1914–1918: An Artistic Revival
In 1914 Georgia was drawn back to New York City to attend Columbia Teachers College and to study with Dow. She had benefited from her experience in Amarillo, but she did not want to return to struggle again with higher-ups in her position as art supervisor. O’Keeffe carefully planned her finances so that she would be able to study again. At Teacher’s College, she continued to do well in creative courses, but her grades in academic subjects such as English were poor.
Now twenty-seven years old, Georgia was wiser, more experienced and serious, and painting became her first priority. She was affected by the New York environment, which had changed significantly since she had been there in 1908. New ideas in art were more widely discussed, and political activism–exemplified by Max Eastman’s radical magazine, The Masses–thrived along with artistic innovation and creativity. Georgia attended Charles Martin’s course at the Art Students League, where she met her future friends Anita Pollitzer and Dorothy True. Pollitzer, who was involved in the women’s suffrage movement, also interacted with Alfred Stieglitz and frequented his gallery, 291.
From 1913 to 1916, O’Keeffe spent every summer working as Bement’s assistant in Virginia. He acted as her mentor, exposing her to important ideas such as those in Wassily Kandinsky’s On the Spiritual in Art, stressing the importance of inner emotions. During the summer of 1915, O’Keeffe continued to paint, socialize, and maintain contact with political debate by reading The Masses while working in Virginia. She began to see Arthur MacMahon, a professor from New York, who exposed her to more liberal political ideas, especially about the position of women.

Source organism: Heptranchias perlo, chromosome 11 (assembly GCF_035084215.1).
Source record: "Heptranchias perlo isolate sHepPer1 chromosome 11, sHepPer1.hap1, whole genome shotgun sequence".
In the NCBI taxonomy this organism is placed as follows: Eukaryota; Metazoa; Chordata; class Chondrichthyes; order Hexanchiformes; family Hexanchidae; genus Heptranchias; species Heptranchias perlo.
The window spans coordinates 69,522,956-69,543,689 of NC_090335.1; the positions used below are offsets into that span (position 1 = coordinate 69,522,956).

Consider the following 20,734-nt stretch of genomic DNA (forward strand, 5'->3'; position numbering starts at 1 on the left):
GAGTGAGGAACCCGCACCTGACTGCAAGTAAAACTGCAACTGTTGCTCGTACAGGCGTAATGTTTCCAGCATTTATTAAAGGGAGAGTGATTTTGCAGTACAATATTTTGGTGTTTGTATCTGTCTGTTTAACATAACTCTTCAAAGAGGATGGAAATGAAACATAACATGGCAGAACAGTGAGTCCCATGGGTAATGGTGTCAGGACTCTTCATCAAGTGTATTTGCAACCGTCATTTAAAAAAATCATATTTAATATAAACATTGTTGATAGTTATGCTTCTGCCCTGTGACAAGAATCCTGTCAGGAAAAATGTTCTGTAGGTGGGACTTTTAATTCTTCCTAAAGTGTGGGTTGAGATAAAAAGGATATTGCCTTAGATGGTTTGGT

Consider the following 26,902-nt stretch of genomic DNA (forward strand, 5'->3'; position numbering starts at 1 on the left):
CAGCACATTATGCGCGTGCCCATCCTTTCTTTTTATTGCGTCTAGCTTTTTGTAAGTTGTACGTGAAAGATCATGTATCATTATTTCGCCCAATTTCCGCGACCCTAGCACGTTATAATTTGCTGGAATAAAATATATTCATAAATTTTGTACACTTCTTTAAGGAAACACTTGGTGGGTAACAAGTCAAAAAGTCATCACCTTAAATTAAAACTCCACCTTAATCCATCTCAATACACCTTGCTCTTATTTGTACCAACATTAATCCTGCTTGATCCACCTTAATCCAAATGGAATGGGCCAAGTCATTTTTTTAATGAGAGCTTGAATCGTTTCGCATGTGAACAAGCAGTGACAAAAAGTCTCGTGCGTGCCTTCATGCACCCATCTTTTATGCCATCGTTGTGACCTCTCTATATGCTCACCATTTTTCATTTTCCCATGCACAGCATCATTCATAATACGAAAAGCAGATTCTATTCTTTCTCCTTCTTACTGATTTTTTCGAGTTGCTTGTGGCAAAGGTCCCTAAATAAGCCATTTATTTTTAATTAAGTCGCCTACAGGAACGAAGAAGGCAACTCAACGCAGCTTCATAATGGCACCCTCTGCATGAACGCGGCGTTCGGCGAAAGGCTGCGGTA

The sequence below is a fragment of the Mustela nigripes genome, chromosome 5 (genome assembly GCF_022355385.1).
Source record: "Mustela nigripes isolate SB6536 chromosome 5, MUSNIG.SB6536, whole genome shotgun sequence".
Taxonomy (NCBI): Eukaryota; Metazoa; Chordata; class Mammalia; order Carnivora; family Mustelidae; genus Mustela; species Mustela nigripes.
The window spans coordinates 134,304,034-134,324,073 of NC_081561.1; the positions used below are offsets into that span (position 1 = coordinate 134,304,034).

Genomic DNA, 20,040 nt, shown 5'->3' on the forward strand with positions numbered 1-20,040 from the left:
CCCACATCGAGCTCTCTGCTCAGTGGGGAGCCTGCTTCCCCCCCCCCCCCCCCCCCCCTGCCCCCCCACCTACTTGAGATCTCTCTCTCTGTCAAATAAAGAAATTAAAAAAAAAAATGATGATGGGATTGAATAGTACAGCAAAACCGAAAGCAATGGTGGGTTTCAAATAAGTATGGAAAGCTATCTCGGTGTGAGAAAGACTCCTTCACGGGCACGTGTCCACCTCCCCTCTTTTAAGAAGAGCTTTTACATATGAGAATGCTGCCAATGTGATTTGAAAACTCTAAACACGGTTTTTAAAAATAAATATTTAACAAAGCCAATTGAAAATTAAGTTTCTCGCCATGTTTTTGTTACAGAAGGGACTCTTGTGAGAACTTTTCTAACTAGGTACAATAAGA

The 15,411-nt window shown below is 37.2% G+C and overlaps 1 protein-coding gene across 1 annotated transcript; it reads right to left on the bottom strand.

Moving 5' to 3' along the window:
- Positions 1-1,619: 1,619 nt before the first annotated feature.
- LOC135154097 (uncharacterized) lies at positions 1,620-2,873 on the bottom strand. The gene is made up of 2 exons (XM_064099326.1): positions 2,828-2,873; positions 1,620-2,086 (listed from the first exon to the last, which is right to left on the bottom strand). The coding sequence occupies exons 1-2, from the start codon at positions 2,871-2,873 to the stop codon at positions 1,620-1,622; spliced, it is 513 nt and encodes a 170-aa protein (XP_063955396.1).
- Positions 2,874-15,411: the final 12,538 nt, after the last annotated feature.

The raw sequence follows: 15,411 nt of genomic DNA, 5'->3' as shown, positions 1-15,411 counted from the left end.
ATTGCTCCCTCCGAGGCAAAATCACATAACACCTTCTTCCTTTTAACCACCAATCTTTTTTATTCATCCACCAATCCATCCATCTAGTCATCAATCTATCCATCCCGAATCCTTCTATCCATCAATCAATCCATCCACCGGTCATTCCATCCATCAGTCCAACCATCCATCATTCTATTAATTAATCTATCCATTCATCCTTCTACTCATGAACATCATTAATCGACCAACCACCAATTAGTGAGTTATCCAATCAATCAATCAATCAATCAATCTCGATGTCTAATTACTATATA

In 1915 she continued her teaching career at Columbia College in South Carolina. Once again, her financial situation did not allow her to continue with her education, and she had to accept an offer to teach to earn money. O’Keeffe soon felt stifled in the old Confederate city of Columbia, but she continued to create artwork. Building upon her artistic influences, she began to produce charcoal drawings according to her own feelings, acknowledging what felt natural to her without adhering to accepted conventions. She had intense feelings for MacMahon, who had visited her during Thanksgiving, and she attempted to confront her sensual feelings by drawing. This initial digression suited her artistic aspirations. In 1916, when Anita Pollitzer introduced Alfred Stieglitz to O’Keeffe’s work, he immediately accepted to show it in his 291 gallery. When Georgia received news of Stieglitz’s response, she was surprised but pleased. She wrote to Pollitzer:
"Anita–do you know–I believe I would rather have Stieglitz like something–anything I had done–than anyone else I know of"(Castro, 22).
Georgia was offered a position to teach at West Texas State Normal College in the fall of 1916. However, this position depended upon her attendance of Arthur Dow’s spring course at Teacher’s College. Longing for the flat landscapes of Texas, Georgia committed to accept the position, quit her current job, and moved back to New York to attend classes despite her limited financial resources. While studying that semester, Georgia received the disappointing news of the death of her mother, an event that splintered her family.
Stieglitz did show O’Keeffe’s charcoals in an exhibit with other artwork, although he did it without consulting her. Georgia rushed to 291 after one of her colleagues mistakenly informed her that paintings by "Virginia O’Keeffe" were on display. O’Keeffe, realizing that it was probably her artwork, went to verify her suspicion. After confronting Stieglitz, she agreed to allow her drawings to hang in the gallery.
The town of Canyon, Texas, was smaller than Amarillo, but Georgia kept to herself, to her job, but most of all to her artwork. The exhilarating desert sky excited Georgia, especially when it was penetrated with the lightning strikes or the stars that illuminated the night. Inspired by the steep slopes and the colors of Palo Duro Canyon, she spent much time painting watercolors which were later displayed at her first solo exhibition at 291, between April 3 and May 14, 1917. O’Keeffe continued her correspondence with Pollitzer and Stieglitz, sending them her artwork. One painting, Blue Lines (1916), was hanging in Stieglitz’s gallery in December of 1916 when Anita went to visit him. This painting, which represented the canyon, demonstrated that O’Keeffe had mastered the line using nature as her guide. Georgia soon became ill with the flu, resigned from her job, and, at the advice of Stieglitz, returned to New York in June of 1918.
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